While many of you may know me as somebody who has a keen interest in all things technology and gadgets, not many may know that in my day job, I live the life of an electronics engineer, design many things, and hence, even if I claim myself, can really appreciate a bit of good design as well as the art and sweat that has gone into a good product.
Thing is, being an engineer is a bit more than the ability to put all the right components together, and creating the associated drawings and paperwork. A big part of actually producing a product is having the ability to make sure that not only do all components work together, but more importantly, they are all available. This means that you may be able to build a time machine with the Flux Capacitor, but not until you have the Flux Capacitor will you actually be able to put together a time machine.
This is where suppliers come in. When you design things, you need to have a source to buy things. Of course, there are ways to buy most electronic components, but a simple engineer is hardly a big enough customer for the likes of a big silicon semi conductor company. A number of thousands means nothing, and if you are really into the market for buying a million or more of something, you are probably looking at a lead time of six to eight weeks, and that is if you are lucky.
A bunch of different options present themselves at times like these.
The best option is often to walk into a shop and walk away with what you want. However, not many shops exist, and the ones that do exist, specially in the UK, are hardly worth the trouble. Harsh as it sounds, but that option doesn’t even satisfy the usual hobbyist.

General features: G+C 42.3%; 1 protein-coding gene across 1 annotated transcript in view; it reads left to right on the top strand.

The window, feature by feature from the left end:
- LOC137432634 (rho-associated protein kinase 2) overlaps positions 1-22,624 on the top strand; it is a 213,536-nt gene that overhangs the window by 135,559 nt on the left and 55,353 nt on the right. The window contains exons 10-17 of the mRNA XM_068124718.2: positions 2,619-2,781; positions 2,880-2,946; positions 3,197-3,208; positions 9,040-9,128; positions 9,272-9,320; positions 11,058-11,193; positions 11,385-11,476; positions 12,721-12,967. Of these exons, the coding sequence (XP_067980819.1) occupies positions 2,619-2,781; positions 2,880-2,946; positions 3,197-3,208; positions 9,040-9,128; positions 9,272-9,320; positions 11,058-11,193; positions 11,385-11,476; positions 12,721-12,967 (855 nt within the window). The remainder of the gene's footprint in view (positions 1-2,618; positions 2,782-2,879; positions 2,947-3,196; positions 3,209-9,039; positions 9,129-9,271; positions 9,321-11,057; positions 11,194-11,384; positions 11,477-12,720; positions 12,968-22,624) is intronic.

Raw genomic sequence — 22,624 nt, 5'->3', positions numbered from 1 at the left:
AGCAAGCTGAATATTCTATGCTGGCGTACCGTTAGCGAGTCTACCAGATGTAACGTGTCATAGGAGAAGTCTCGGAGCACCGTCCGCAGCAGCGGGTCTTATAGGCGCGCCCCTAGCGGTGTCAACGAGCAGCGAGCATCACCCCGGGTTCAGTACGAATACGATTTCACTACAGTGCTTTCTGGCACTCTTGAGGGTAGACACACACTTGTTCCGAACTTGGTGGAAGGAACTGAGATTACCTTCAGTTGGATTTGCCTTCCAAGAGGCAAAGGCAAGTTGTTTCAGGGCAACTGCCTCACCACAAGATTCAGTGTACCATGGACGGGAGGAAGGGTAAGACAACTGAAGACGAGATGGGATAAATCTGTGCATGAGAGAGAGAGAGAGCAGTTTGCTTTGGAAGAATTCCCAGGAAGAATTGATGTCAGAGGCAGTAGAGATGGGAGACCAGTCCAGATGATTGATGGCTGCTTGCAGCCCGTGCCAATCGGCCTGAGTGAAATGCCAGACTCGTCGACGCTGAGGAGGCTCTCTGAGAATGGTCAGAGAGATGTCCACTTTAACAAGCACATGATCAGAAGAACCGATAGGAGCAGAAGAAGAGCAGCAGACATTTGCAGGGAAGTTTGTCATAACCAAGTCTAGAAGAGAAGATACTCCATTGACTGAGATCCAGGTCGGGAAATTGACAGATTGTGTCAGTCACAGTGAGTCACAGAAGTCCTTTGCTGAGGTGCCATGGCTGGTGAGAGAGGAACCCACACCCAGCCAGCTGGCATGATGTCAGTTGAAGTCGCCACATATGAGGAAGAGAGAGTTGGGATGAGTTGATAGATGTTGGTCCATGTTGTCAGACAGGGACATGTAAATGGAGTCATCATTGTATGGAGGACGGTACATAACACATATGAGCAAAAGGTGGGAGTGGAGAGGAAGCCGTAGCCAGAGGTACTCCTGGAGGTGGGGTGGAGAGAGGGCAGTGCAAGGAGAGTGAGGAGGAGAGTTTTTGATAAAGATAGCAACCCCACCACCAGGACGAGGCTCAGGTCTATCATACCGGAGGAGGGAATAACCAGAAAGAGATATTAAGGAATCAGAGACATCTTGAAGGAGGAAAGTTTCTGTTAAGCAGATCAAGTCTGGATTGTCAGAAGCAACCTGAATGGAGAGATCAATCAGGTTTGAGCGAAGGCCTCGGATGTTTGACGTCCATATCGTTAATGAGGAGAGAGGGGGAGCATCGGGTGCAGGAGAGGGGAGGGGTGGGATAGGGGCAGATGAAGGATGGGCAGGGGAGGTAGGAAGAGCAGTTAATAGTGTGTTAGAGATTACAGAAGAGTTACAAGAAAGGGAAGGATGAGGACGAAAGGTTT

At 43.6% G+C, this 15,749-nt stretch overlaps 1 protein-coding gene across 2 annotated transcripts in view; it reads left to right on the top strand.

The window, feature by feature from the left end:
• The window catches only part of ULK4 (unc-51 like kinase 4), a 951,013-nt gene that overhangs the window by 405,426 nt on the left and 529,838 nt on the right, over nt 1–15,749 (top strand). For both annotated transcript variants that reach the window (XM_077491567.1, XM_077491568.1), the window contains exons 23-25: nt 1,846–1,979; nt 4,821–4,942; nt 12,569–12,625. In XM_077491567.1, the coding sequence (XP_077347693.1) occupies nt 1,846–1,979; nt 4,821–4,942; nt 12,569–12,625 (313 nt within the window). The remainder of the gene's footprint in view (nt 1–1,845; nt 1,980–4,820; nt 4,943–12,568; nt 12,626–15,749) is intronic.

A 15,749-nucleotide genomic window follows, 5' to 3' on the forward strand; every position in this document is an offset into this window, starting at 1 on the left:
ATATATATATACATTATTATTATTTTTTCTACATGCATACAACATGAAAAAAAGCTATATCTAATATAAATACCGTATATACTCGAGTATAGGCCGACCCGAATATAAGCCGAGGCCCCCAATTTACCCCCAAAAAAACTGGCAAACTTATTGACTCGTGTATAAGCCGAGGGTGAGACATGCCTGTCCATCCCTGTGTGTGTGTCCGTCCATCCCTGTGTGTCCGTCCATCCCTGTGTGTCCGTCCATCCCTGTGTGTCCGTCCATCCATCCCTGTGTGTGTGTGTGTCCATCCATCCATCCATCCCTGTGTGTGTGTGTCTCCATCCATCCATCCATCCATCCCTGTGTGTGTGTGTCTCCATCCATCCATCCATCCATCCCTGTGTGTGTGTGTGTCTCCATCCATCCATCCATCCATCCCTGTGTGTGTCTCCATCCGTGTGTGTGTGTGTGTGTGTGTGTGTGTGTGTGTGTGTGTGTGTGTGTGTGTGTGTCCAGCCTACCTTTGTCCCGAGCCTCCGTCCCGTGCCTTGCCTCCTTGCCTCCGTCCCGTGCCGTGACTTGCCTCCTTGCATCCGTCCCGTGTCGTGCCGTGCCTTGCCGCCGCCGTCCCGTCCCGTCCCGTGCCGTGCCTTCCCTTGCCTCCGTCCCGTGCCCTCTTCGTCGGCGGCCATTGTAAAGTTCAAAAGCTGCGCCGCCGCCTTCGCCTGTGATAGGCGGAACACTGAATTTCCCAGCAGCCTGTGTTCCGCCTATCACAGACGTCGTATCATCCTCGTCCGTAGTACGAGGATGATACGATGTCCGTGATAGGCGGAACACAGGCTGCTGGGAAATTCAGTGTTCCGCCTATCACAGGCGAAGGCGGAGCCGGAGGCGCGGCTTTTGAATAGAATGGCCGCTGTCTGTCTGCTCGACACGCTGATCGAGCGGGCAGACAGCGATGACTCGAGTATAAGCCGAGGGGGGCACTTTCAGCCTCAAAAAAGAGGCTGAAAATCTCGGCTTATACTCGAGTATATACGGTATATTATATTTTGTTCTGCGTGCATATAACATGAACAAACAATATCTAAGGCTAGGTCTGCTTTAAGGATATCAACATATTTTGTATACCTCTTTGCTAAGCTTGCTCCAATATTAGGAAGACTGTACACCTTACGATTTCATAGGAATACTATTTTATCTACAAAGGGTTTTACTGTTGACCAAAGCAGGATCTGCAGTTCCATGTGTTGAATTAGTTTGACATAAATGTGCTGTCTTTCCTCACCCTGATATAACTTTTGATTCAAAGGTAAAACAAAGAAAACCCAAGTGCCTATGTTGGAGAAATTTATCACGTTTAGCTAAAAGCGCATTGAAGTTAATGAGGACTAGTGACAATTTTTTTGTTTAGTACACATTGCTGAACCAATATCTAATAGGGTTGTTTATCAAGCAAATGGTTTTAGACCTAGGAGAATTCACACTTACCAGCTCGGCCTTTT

The other option is to go online. A number of websites already exist on the internet which cater to most hobbyist needs. They not only contain components, but will often contain detailed instructions on how to put projects together, as well as a good forum where you can go and discuss your problems as well as present suggestions. Obviously, the hobbyist websites do not cater an engineer’s need in numbers, nor the variety of components he needs.
Next up is the option of ringing up various distributors that many companies keep around the world. Once again, those distributors demand big numbers as well come with big lead times. Yes, they will send you a few ICs as a free sample, but once you go beyond that, you are just lost.
This is where online retailers such as Farnell (or Newark in the USA) come in. Think of them as an Argos for electronic components, or a Screw Fix. You have a catalogue, you have the same information available online, and with clever filtering systems, you can often pin down exactly the kind of part you need. Use a component that works up to 5V, but need a 12V equivalent? Use the filters. Have a 0.1W resistor, but rather have a 1W one? Use the filters again. Yes, the system doesn’t always work as well as you’d expect, but it often does. On top of that, you also get an information on exactly the stocks they have in stock, so you know how many you can order. Best of all, you will get your parts delivered, mostly free of cost, the very next working day as well. This means that you can plan your product based on the parts available, rather than just brochures, and if you are missing a part, or something is out of stock, you can easily find an alternative too.
For the sake of completion, there are some other websites out there that offer similar services:
- RS, though the choice seems to be a bit less than Farnell.
- Digikey, more choice when it comes to electronics and semi conductor based products, but less in other areas. Based in US, you do not get next day delivery from them though.
- Mouser, which tends to offer a wide array of electronic components as well.
Of course, there are many many other websites out there that will give you a wide array of components and products to buy, and one can probably never really focus on all of them. However, remember, the key to a good design definitely lies in the components and parts used!